2. Henry VII’s pathological greed drove him to invent various canny shifts to fill his coffers.

The difference between these statements is profound. The former (the one which modern historians would unhesitatingly adopt) makes Henry seem as much a prisoner of history as the least of his subjects. As such, it seems to fly in the face of contemporary notions of the nature of kingship. The second has the double effect of upholding Renaissance ideas of omnipotent sovereignty and throwing the responsibility for historical events squarely onto Henry himself: not just his decisionmaking but most particularly the quirks and flaws of his personality. This is the approach of Tacitus and the lesser senatorial historians: when the so-called bad emperors commit atrocities against the senatorial class (and they are identified as such precisely because they came down hard on this one class), their individual moral defects and downright insanity are offered as explanations. The larger explanation, that the emperors were obliged to destroy the power of the Senate in order to maintain their system of imperial rule, and to thin out its membership in order to create a vacuum into which their thrusting Trimalchio-like supporters could move (thus sponsoring a social mobility unheard-of under the old Republic), and so carried on these persecutions as a sustained piece of imperial policy over a number of reigns, is never considered. In Tacitus, historial causation often becomes reduced to personality, and personality is often reduced to abnormal psychology. Bacon assiduously does the same. It is true that in its externals Bacon’s History is not as studiously modeled on Tacitus is as Camden’s Annales. Bacon makes no attempt to imitate such characteristically Tacitean features as piquant epigrams and brief but trenchant character-sketches, and (unlike Camden) he brings very little cynicism to his job, although you could argue that a healthy dose of outspoken cynicism is a necessary element for the Tacitean approach. And Camden’s Annales uses a strictly year-by-year approach, which supplied the structure for his work, but surely Vickers (p. xviii) wa wrong in claiming that Bacon’s History has an annalistic structure, for Bacon included few chronological markers, and at many points only the most attentive of readers will have any definite sense of what year’s events are currently being recounted. Yet au fond Bacon’s notion of historiography is profoundly Tacitean, for he shares that writer’s assumption that, if you want to understand historical causation, character-psychology is the right tool to use. (At the same time, for all his dependence on Tacitus, it must be added that Bacon’s portrait of the avaricious Henry, and even of some of the specific money-raising dodges he used, resembles to a remarkable and almost suspicious degree the account of William Rufus provided by Polydore Vergil in Book X of the Anglica Historia).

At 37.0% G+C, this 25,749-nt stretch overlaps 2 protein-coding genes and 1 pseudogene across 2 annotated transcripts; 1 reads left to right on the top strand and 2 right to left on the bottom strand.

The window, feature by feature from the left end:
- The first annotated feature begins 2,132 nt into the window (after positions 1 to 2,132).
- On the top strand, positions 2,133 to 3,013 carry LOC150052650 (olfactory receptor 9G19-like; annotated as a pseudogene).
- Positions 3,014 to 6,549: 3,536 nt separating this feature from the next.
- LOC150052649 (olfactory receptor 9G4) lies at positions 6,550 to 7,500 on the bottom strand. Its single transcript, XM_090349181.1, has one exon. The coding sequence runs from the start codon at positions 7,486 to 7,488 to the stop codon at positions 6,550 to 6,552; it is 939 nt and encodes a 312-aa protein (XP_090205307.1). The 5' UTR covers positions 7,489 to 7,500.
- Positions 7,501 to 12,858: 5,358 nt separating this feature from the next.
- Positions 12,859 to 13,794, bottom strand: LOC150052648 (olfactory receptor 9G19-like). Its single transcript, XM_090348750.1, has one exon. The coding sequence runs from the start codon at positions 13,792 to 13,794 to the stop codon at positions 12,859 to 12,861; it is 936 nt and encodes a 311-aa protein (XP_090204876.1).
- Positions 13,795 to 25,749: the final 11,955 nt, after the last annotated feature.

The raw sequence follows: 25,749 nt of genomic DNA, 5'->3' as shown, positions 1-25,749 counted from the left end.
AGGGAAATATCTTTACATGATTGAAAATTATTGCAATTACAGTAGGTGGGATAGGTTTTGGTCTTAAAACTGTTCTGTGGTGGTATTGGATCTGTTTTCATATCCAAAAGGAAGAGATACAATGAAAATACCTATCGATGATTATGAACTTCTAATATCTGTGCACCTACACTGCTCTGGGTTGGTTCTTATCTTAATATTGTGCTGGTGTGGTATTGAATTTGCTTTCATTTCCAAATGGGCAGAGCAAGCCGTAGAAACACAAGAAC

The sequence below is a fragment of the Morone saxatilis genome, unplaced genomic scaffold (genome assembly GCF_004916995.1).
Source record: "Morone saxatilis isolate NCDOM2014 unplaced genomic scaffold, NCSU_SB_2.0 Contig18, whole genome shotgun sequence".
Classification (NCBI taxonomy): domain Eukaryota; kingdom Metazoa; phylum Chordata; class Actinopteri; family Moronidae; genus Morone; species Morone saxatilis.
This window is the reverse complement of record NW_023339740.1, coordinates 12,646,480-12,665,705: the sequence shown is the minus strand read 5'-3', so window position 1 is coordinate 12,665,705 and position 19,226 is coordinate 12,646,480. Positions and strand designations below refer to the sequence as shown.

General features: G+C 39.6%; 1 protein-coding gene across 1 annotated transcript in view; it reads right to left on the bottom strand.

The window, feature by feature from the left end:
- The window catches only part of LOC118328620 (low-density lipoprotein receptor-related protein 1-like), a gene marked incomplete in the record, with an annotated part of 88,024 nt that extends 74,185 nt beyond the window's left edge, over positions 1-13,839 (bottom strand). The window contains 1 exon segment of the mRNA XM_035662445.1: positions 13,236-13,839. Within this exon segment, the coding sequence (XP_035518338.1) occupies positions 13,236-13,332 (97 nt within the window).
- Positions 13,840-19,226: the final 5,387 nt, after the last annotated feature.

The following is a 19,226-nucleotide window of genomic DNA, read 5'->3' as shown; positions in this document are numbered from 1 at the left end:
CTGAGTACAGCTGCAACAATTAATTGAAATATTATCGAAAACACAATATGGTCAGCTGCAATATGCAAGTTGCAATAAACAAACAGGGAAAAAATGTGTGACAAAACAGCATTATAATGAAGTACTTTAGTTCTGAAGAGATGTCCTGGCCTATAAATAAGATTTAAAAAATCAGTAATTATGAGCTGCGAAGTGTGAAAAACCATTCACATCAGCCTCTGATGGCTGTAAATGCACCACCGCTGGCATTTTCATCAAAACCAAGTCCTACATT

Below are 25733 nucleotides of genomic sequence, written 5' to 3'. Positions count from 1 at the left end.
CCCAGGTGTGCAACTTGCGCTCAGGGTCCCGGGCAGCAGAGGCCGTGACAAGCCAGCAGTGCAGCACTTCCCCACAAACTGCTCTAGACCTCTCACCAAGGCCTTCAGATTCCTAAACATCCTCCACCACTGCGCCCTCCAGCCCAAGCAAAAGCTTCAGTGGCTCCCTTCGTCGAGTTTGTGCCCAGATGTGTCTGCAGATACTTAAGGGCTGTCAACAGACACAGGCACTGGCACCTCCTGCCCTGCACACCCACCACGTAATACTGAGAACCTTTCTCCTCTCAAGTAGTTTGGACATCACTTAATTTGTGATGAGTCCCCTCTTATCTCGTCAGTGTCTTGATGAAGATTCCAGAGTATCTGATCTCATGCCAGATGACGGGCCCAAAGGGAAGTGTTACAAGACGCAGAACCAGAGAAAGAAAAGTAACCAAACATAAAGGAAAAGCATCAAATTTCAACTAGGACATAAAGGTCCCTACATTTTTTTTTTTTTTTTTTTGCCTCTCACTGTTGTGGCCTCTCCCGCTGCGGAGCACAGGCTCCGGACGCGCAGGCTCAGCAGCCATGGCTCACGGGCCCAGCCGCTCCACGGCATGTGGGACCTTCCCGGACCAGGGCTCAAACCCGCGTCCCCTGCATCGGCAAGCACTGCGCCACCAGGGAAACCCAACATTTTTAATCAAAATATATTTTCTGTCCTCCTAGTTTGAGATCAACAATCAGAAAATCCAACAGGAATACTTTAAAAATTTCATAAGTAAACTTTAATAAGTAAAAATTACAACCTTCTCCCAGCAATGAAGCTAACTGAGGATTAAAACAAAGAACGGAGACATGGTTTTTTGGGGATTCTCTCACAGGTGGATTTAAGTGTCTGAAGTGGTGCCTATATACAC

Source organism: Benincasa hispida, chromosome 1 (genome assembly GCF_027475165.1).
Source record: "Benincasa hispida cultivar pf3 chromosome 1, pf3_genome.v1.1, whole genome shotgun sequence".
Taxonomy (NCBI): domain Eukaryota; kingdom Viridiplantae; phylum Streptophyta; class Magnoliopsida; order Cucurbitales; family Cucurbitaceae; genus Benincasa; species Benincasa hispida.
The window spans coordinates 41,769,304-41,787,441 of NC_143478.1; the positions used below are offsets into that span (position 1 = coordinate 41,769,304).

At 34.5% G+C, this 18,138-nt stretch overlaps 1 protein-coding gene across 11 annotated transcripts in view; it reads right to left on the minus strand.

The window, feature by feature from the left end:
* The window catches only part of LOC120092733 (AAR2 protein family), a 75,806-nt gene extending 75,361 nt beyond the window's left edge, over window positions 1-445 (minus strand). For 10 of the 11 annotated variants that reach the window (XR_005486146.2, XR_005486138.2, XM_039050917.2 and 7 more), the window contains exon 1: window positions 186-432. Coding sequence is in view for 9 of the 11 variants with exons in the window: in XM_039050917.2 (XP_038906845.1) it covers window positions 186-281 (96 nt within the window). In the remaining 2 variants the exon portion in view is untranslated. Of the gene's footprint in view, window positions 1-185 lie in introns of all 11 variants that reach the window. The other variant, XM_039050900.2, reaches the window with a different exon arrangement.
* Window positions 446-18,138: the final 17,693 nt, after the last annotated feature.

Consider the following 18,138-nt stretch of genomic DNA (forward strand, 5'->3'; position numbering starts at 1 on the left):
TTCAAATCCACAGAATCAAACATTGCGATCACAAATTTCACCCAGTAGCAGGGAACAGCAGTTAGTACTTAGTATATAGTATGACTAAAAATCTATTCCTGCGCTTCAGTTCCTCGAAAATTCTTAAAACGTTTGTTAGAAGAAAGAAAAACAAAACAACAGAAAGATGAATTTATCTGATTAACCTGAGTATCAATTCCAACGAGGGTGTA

5. In Bacon’s day the predominant idea about history was that it is supposed to be morally instructive. This is the burden of the inaugural lecture delivered by Digory Whear upon his installation as Oxford’s first Camden Professor of History (having been hand-picked for the job by Camden himself), De Ratione et Methodo Legendi Historias. History is to be categorized as a subspecies of "practical philosophy," i. e., it differs from moral philosophy in that its actual events provide specific exempla of behavior to be imitated and avoided, both in the public and private spheres. As such, its aim is not merely to equip the reader with knowledge, but also to prepare him for action, and Whear repeatedly stresses the utilitarianism of this view. The reader’s essential task is therefore to identify, extract, and retain the moral lessons that history has to offer. This is scarcely an idiosyncratic idea. One finds it in a number of Continental writers (Pontano, Robortello, Bodin, Riccoboni, and Patrizi). Something of the sort, in a general way, had been expressed in England, by Thomas Blundeville in his The True Order and Methode of Wryting and Reading Hystories (1574). In his preface, addressed to Leicester, he states that he knew the Earl:

…to delyte moste in reading of Hystories, the true Image and portrature of Mans lyfe, and that not as many doe, to passe away the tyme, but to gather thereof such iudgement and knowledge as you may thereby be the more able, as well to direct your priuate actions, as to giue Counsell lyke a most prudent Counseller in publyke causes, be it matters of warre, or peace.

Since Whear was looking at history from the viewpoint of a pedagogue — his immediate interest was developing a rationale and a curriculum of reading for the novel branch of learning presently in his charge — he limited his attention to the reading of history, and said nothing about its writing. But surely there is an unspoken corrolary: if it is the reader’s responsibility to extract exempla pertaining to decision-making, the leading of the vita activa and the exercise of authority, it is the duty of the historian to purvey such exempla in the first place.